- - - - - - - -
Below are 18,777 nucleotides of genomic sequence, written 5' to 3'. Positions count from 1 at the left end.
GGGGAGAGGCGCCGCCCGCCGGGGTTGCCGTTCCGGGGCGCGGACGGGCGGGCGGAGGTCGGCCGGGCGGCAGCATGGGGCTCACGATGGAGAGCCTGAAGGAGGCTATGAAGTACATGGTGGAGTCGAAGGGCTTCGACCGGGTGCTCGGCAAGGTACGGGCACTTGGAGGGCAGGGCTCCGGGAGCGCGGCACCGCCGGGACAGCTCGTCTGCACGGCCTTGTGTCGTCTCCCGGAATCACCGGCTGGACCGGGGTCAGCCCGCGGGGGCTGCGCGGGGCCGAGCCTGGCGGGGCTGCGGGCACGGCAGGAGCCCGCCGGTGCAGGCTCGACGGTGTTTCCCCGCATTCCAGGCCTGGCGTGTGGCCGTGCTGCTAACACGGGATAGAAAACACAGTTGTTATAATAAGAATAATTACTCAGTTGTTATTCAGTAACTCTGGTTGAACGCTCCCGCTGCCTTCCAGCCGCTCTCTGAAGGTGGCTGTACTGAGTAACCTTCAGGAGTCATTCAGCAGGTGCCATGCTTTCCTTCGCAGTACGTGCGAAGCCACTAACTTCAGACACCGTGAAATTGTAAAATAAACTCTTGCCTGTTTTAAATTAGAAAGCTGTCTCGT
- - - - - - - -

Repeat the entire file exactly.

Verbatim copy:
Below are 18,777 nucleotides of genomic sequence, written 5' to 3'. Positions count from 1 at the left end.
GGGGAGAGGCGCCGCCCGCCGGGGTTGCCGTTCCGGGGCGCGGACGGGCGGGCGGAGGTCGGCCGGGCGGCAGCATGGGGCTCACGATGGAGAGCCTGAAGGAGGCTATGAAGTACATGGTGGAGTCGAAGGGCTTCGACCGGGTGCTCGGCAAGGTACGGGCACTTGGAGGGCAGGGCTCCGGGAGCGCGGCACCGCCGGGACAGCTCGTCTGCACGGCCTTGTGTCGTCTCCCGGAATCACCGGCTGGACCGGGGTCAGCCCGCGGGGGCTGCGCGGGGCCGAGCCTGGCGGGGCTGCGGGCACGGCAGGAGCCCGCCGGTGCAGGCTCGACGGTGTTTCCCCGCATTCCAGGCCTGGCGTGTGGCCGTGCTGCTAACACGGGATAGAAAACACAGTTGTTATAATAAGAATAATTACTCAGTTGTTATTCAGTAACTCTGGTTGAACGCTCCCGCTGCCTTCCAGCCGCTCTCTGAAGGTGGCTGTACTGAGTAACCTTCAGGAGTCATTCAGCAGGTGCCATGCTTTCCTTCGCAGTACGTGCGAAGCCACTAACTTCAGACACCGTGAAATTGTAAAATAAACTCTTGCCTGTTTTAAATTAGAAAGCTGTCTCGT